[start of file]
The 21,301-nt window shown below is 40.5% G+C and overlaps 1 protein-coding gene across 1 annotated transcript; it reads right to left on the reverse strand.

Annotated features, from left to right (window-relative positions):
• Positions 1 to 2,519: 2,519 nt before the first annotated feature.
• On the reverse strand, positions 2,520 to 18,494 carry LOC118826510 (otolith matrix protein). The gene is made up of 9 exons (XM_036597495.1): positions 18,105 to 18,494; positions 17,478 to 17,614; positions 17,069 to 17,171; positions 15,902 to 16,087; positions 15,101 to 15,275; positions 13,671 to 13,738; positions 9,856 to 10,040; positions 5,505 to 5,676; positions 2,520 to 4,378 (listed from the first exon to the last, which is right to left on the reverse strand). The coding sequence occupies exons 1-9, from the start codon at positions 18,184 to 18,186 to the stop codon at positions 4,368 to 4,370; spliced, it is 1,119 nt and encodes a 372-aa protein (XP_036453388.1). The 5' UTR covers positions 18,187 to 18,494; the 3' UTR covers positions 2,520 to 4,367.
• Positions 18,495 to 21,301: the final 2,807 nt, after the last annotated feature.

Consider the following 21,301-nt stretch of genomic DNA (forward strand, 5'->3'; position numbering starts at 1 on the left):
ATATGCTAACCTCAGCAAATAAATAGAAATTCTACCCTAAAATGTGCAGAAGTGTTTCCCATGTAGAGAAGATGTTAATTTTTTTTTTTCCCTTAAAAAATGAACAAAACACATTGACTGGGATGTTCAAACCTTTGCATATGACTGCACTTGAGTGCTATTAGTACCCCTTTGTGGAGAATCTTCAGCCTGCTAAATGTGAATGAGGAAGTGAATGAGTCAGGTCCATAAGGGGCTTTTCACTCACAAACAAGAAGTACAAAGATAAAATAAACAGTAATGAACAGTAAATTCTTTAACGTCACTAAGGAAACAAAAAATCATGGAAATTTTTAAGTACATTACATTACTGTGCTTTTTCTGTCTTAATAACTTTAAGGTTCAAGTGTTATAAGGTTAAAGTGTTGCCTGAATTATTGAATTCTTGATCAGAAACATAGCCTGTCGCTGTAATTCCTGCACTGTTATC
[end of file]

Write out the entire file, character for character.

The 21,301-nt window shown below is 40.5% G+C and overlaps 1 protein-coding gene across 1 annotated transcript; it reads right to left on the reverse strand.

Annotated features, from left to right (window-relative positions):
• Positions 1 to 2,519: 2,519 nt before the first annotated feature.
• On the reverse strand, positions 2,520 to 18,494 carry LOC118826510 (otolith matrix protein). The gene is made up of 9 exons (XM_036597495.1): positions 18,105 to 18,494; positions 17,478 to 17,614; positions 17,069 to 17,171; positions 15,902 to 16,087; positions 15,101 to 15,275; positions 13,671 to 13,738; positions 9,856 to 10,040; positions 5,505 to 5,676; positions 2,520 to 4,378 (listed from the first exon to the last, which is right to left on the reverse strand). The coding sequence occupies exons 1-9, from the start codon at positions 18,184 to 18,186 to the stop codon at positions 4,368 to 4,370; spliced, it is 1,119 nt and encodes a 372-aa protein (XP_036453388.1). The 5' UTR covers positions 18,187 to 18,494; the 3' UTR covers positions 2,520 to 4,367.
• Positions 18,495 to 21,301: the final 2,807 nt, after the last annotated feature.

Consider the following 21,301-nt stretch of genomic DNA (forward strand, 5'->3'; position numbering starts at 1 on the left):
ATATGCTAACCTCAGCAAATAAATAGAAATTCTACCCTAAAATGTGCAGAAGTGTTTCCCATGTAGAGAAGATGTTAATTTTTTTTTTTCCCTTAAAAAATGAACAAAACACATTGACTGGGATGTTCAAACCTTTGCATATGACTGCACTTGAGTGCTATTAGTACCCCTTTGTGGAGAATCTTCAGCCTGCTAAATGTGAATGAGGAAGTGAATGAGTCAGGTCCATAAGGGGCTTTTCACTCACAAACAAGAAGTACAAAGATAAAATAAACAGTAATGAACAGTAAATTCTTTAACGTCACTAAGGAAACAAAAAATCATGGAAATTTTTAAGTACATTACATTACTGTGCTTTTTCTGTCTTAATAACTTTAAGGTTCAAGTGTTATAAGGTTAAAGTGTTGCCTGAATTATTGAATTCTTGATCAGAAACATAGCCTGTCGCTGTAATTCCTGCACTGTTATC